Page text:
Appeal by plaintiff from Howell (Ronald), Judge. Judgment entered 31 July 1980 in Superior Court, Transylvania County. Heard in the Court of Appeals 2 March 1982.
Clark, Judge. Judges Arnold and Webb concur.
The trial court's judgment dismissing plaintiff's claims was based on the conclusion that plaintiff had failed by proof to fit the description in its complaint and deed to the land it covers and had failed to prove title by adverse possession. Plaintiff excepted to this conclusion and the various findings of fact tending to support it and assigned error.
Plaintiff offered in evidence two duly recorded State Grants to Clinton Moore, as follows: first, Grant No. 123, dated 6
December 1844; and, second, Grant No. 181, dated 31 December 1846. The various deeds, wills and other muniments of title offered into evidence by plaintiff failed to show a connected chain of title from the two Moore grants to plaintiff, but plaintiff did offer competent evidence that the land described in its complaint and deed was the same land described in the two Moore grants. Plaintiff's connected chain of title began in deeds dated in September 1956. Having failed to prove a connected chain of title from the State, plaintiff attempted to show title by adverse possession, by methods (2), (3), and (4), as listed in Mobley v. Griffin, 104 N.C. 112, 10 S.E. 142 (1889).
To show title the adverse possession must be under known and visible lines and boundaries. McDaris v. "T" Corporation, 265 N.C. 298, 144 S.E.2d 59 (1965); Scott v. Lewis, 246 N.C. 298, 98 S.E.2d 294 (1957); Lindsay v. Carswell, 240 N.C. 45, 81 S.E.2d 168 (1954). In McDaris, where the plaintiff's claim of ownership was based on adverse possession, the court stated: " . . . he must by proof fit the description in the deed to the land it covers -- in accordance with appropriate law relating to course and distance, and natural objects and other monuments called for in the deed." McDaris, supra, at 301, 144 S.E.2d at 61. The court found that the burden of fitting the description to the land, sufficient to take the case to the jury, was carried by plaintiff's evidence that a surveyor had owned the land and been on it a number of times, that the surveyor had pointed out the corners to the plaintiff, and that plaintiff was familiar with the property described in his deed and the complaint.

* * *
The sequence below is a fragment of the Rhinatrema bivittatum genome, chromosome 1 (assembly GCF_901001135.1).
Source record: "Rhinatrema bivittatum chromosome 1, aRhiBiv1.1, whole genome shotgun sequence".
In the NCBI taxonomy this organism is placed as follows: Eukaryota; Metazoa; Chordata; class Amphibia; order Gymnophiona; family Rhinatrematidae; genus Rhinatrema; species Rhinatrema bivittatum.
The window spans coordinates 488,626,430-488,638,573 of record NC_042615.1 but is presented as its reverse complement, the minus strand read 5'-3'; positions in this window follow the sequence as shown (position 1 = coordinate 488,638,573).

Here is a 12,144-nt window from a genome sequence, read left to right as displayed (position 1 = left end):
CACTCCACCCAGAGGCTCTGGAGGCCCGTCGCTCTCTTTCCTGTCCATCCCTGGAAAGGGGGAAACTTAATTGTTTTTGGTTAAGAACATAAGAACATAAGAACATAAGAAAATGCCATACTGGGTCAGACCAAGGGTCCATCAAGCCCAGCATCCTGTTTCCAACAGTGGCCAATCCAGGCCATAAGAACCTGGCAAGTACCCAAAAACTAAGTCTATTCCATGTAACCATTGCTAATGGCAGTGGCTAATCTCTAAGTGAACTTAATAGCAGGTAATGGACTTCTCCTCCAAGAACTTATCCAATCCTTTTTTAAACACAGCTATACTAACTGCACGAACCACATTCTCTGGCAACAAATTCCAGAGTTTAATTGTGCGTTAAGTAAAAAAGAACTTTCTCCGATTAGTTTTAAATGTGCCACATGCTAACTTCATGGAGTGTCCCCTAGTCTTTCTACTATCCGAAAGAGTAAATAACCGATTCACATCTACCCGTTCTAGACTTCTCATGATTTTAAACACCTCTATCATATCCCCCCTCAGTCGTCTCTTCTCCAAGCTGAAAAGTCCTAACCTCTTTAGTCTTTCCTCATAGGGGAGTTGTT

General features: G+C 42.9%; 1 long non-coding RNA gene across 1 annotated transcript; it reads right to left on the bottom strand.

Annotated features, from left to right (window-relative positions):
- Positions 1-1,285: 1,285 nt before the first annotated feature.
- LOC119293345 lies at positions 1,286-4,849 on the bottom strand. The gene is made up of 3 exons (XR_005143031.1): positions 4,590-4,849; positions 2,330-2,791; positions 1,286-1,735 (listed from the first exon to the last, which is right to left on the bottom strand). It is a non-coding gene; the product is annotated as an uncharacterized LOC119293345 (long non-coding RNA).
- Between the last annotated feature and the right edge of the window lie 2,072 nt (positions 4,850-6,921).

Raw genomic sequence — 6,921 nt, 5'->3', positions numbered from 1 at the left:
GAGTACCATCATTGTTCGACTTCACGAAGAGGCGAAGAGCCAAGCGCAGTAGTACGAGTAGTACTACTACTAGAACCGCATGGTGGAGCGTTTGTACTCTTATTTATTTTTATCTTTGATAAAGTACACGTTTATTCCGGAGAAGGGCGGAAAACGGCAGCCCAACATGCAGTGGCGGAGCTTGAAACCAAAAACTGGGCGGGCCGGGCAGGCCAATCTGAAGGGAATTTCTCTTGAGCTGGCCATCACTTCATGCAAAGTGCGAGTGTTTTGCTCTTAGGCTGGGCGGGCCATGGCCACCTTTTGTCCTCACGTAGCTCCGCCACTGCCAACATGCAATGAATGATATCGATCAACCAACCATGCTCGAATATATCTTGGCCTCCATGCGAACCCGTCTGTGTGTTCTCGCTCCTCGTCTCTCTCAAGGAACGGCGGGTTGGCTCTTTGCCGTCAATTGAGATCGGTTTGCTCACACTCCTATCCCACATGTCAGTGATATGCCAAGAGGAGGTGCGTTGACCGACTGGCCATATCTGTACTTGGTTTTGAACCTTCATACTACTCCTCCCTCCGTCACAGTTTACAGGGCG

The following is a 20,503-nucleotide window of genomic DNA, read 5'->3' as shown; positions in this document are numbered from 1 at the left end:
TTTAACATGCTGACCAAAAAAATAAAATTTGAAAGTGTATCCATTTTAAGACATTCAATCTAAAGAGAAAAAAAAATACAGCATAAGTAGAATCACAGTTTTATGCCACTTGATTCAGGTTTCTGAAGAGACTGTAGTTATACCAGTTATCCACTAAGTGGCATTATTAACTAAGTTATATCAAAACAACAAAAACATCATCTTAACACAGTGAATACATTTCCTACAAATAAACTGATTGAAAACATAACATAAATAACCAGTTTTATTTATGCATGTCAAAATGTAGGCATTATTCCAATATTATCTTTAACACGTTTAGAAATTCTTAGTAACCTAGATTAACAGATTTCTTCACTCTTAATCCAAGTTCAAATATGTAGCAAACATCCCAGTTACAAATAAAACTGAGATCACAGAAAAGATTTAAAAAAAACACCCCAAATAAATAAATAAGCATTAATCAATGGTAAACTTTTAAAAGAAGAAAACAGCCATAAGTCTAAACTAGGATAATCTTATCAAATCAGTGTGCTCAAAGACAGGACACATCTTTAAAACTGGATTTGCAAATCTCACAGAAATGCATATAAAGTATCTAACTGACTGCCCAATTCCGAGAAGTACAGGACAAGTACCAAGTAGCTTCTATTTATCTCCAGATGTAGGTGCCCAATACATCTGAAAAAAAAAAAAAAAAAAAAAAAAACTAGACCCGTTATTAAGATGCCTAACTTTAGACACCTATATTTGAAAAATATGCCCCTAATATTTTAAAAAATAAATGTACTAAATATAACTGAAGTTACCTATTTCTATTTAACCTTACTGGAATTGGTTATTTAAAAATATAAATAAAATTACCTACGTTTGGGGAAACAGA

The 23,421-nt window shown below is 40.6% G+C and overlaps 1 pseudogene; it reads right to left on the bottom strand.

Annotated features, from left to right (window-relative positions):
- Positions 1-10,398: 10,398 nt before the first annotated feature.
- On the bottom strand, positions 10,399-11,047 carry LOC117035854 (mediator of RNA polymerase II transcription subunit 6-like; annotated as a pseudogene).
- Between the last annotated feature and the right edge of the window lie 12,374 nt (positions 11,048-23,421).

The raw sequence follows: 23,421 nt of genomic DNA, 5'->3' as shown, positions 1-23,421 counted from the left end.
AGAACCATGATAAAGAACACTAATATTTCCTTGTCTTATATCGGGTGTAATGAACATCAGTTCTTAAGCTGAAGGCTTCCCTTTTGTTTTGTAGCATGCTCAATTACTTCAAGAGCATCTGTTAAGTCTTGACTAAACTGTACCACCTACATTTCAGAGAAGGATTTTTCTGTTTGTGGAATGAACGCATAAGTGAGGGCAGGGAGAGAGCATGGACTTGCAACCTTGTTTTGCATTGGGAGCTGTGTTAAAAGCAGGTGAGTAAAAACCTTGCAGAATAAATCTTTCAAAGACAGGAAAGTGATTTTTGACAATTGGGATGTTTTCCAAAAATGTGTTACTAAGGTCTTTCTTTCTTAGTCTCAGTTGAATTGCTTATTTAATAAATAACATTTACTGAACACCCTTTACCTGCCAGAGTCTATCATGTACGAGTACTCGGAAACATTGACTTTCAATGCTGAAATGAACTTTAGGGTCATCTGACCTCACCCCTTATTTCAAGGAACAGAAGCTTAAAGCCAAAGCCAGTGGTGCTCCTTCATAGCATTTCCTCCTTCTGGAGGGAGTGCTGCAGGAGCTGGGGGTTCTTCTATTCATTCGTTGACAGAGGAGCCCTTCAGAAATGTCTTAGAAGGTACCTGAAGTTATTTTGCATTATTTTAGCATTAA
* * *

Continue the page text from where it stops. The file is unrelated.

Plaintiff in its original complaint alleged three causes of action: trespass, action to quiet title, and slander of title. At the close of plaintiff's evidence the trial court allowed plaintiff to file an "Amendment to Complaint," which was in effect a restatement of and substitution for its original action to quiet title, differing from the original in that the land claimed by plaintiff was described in accordance with the map based on the survey made by Perry R. Raxter, licensed surveyor, in 1977.
There were marked differences in the description contained in the original complaint and the description based on the 1977 map. The complaint description was the same as that in the deed to plaintiff from Frank Coxe and others in 1956. Raxter testified
that there were errors in the deed (and complaint) description, primarily as to distances, but that if these distances were controlled by natural or artificial monuments which he found at the corners, the deed (and complaint) description would be substantially the same as his map description, and that the tract described in the original complaint and the tract as shown on his 1977 map were in fact the same.
Raxter attempted to testify that there were errors in the complaint description in that the distance calls for several lines were too long. The trial court stated: "There is no showing here that this description is erroneous. You are trying to impeach your own description." If Raxter had been permitted to answer he would have testified that the distance errors were obvious and that a survey according to the complaint description would have resulted in encroachment upon the lands of adjoining owners; that following the complaint and deed description was the provision that the land was "the same property described in a deed from Cagle to Thomas, dated November 17, 1868, and recorded in Book 1, page 452 . . ."; that the Cagle deed described the same two tracts of land described in the two State grants, Nos. 123 and 181, to Clinton Moore; that he surveyed the lands by the descriptions of the adjoining tracts in these two State grants; and that the amended description based on his survey and map was the same land as that described in the complaint if natural objects and monuments controlled the distances.
Plaintiff moved to be allowed to amend the complaint to set up an additional cause of action alleging that plaintiff was the owner of lands as shown on the Raxter plat. The motion was denied with ...